When humans first set foot in Australia more than 65,000 years ago, they were faced with the dangerous task of navigating a country they had never seen. Now, scientists have used supercomputers to simulate 125 billion possible itineraries and reconstruct the most likely “superways” that these ancient immigrants used as they spread across the continent. The project provides new insights into how landmarks and water she supplies to human migrations, and gives archaeologists clues as to where to look for undiscovered ancient settlements.
“This is a really compelling illustration of the strength of using these [simulation] techniques, on a huge, continental scale to understand how people navigate on land, ”says archaeologist Kyle Bocinsky of the University of Montana, Missoula. “It’s impressive, extreme computing.”
Scientists have long wondered about the routes that humans first took to Sahul, the landmass that connected Australia, New Guinea and Tasmania, before the islands were separated by rising seas about 20,000 years ago. Most scientists believe that ancient people used boats to cross from Asia. But the routes they took when they reached land have never been obvious.
To reconstruct the potential paths of early travelers, scientists collected the first detailed topographic m of the Sahul – including former coastal areas now underwater – from satellite, aerial and subsea mapping data. Next, they turned to a computational technique called cheapest path analysis to calculate optimal hiking routes across this recreated landscape. The calculations are analogous to pouring digital water on a virtual land and seeing where it flows, following the paths of least resistance.
In this case, the researchers created an imaginary traveler – a 25-year-old woman carrying 10kg of supplies – and sent her on billions of journeys across the Sahul. Their simulation calculated how many calories she would have burned while walking each route, as well as which trails would have provided a reliable water supply based on what they knew about the lakes, rivers and springs that existed in Australia at the time. The team also simulated what the traveler would have seen as she walked, noting prominent landmarks – such as rugged protrusions or prominent ridges – that she might have used as navigational aids.
It took weeks to run the complex simulations on a supercomputer powered by the US government, says co-author Devin White, an archaeologist at the US Department of Energy’s Sandia National Laboratories who developed several of the computational problems. “We took time at night and on the weekends,” he recalls. But the number crunchy revealed in the end a network of “optimal highways” which had the most attractive combinations of easy walking distance, water and landmarks, the researchers reported last week in Nature Human behavior.
Optimal path in hand The researchers faced a fundamental question, says lead author Stefani Crabtree, an archaeologist at Utah State University, Logan and the Santa Fe Institute: Was there any evidence that real people had once used these computer-identified corridors? To find out, the researchers compared their routes with the location of the approximately three dozen archeological sites in Australia that are known to be at least 35,000 years old. Many places sat on or near highways. Some corridors also coincided with ancient trade routes known from native oral histories or adapted genetic and linguistic studies that were used to trace early human migrations. “I think we were all amazed at the goodness of the fit,” said archaeologist Sean Ulm of James Cook University, Cairns.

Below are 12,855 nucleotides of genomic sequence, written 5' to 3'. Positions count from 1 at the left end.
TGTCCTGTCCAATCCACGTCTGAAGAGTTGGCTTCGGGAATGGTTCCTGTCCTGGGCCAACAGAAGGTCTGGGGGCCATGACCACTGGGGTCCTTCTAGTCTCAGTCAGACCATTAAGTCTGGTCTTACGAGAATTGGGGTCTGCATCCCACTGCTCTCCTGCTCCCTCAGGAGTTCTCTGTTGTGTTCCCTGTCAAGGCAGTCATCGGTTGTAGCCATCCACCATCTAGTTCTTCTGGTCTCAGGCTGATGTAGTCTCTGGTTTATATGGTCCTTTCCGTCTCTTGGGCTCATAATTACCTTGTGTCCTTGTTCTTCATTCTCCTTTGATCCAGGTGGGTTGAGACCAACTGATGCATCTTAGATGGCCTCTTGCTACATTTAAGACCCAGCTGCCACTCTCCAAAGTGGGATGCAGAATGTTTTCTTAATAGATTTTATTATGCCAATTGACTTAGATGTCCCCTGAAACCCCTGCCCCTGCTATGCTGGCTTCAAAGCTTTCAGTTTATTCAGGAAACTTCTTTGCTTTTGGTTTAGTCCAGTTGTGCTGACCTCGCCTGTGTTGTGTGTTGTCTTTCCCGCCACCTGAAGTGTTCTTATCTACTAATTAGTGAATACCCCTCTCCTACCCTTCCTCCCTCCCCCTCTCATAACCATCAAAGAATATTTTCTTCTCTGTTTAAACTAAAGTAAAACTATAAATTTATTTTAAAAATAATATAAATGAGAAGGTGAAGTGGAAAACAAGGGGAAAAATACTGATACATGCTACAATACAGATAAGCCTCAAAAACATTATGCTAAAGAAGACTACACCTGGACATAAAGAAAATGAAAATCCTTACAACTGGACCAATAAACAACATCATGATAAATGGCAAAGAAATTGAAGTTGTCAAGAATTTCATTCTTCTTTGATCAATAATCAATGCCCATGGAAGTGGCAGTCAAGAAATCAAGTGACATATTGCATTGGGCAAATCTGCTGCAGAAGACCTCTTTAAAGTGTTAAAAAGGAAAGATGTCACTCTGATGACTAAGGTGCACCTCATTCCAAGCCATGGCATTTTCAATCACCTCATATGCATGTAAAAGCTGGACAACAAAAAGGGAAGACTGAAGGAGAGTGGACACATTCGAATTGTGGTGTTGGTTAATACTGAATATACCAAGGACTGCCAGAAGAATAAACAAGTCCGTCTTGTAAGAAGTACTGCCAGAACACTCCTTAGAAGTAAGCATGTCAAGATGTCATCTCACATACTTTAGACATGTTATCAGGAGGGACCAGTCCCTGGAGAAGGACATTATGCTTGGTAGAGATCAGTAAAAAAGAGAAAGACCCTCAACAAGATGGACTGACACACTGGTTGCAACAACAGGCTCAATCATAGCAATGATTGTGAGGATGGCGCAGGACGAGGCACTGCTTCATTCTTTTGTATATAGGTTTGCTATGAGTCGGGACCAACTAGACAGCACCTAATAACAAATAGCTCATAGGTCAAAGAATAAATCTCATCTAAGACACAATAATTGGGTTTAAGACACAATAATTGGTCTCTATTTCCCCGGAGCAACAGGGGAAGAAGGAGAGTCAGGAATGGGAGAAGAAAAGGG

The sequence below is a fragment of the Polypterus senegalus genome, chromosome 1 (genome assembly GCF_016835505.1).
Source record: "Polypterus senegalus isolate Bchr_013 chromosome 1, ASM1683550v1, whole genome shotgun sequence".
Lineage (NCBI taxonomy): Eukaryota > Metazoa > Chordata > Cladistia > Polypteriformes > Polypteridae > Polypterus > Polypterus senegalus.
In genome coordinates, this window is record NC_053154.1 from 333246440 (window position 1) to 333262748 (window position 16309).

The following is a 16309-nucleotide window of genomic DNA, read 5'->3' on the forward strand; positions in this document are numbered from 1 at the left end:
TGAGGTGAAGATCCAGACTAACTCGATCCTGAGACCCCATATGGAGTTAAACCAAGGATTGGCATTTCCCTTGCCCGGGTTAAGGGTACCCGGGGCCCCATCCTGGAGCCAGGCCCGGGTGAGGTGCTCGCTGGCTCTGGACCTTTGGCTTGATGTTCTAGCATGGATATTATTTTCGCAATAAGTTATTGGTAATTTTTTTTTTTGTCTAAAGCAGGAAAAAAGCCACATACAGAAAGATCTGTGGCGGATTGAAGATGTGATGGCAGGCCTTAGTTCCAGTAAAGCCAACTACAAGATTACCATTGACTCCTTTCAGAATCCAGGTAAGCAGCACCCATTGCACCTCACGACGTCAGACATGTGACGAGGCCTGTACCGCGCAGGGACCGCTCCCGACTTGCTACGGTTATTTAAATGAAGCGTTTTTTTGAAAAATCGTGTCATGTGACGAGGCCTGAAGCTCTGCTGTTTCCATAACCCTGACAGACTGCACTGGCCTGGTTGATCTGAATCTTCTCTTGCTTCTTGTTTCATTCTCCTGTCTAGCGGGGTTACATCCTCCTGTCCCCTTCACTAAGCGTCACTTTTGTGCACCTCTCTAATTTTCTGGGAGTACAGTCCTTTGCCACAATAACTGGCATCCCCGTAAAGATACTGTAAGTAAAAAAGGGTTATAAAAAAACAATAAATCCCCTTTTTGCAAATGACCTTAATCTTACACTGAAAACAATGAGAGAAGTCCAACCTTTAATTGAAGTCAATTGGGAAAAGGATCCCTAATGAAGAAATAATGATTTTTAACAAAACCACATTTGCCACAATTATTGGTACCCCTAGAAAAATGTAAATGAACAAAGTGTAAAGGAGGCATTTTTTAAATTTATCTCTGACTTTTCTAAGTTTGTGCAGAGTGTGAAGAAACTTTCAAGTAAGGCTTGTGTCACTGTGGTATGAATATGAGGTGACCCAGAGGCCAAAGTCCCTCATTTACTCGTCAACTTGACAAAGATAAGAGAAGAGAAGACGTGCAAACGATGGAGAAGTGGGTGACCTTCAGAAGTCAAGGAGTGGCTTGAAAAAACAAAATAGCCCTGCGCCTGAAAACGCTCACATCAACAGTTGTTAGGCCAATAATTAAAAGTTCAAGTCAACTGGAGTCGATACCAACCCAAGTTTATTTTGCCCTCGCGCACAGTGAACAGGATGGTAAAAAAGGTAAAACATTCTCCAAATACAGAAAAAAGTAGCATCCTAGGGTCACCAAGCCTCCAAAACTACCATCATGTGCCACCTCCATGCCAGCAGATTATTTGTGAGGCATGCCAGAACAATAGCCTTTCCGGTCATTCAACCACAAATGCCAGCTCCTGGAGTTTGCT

M has also highlighted little-studied migration corridors that could provide future archaeological discoveries. For example, some early superways sat on coastal areas that are now submerged, giving marine scientists a guide to exploration. Even more exciting, say the authors and others, are important routes that run through several arid areas in central Australia and in the northeast of Queensland. These trails challenge a “long-held view that the earliest humans escaped the desert,” Ulm says. The Queensland Highway in particular presents “an excellent focal point” for future archaeological research, says archaeologist Shimona Kealy of the Australian National University.
Bocinsky hopes other researchers will use the technique to undertake early migration routes across other continents, including North America. But he admits that “it will not be easy for anyone to replicate … if they do not have a supercomputer.” If they do, they could gain more than just an understanding of human migrations from the past. The muscular digital tool, White says, can help researchers understand how future migrants can escape problems like war and global warming. “There’s a lot of potential here.”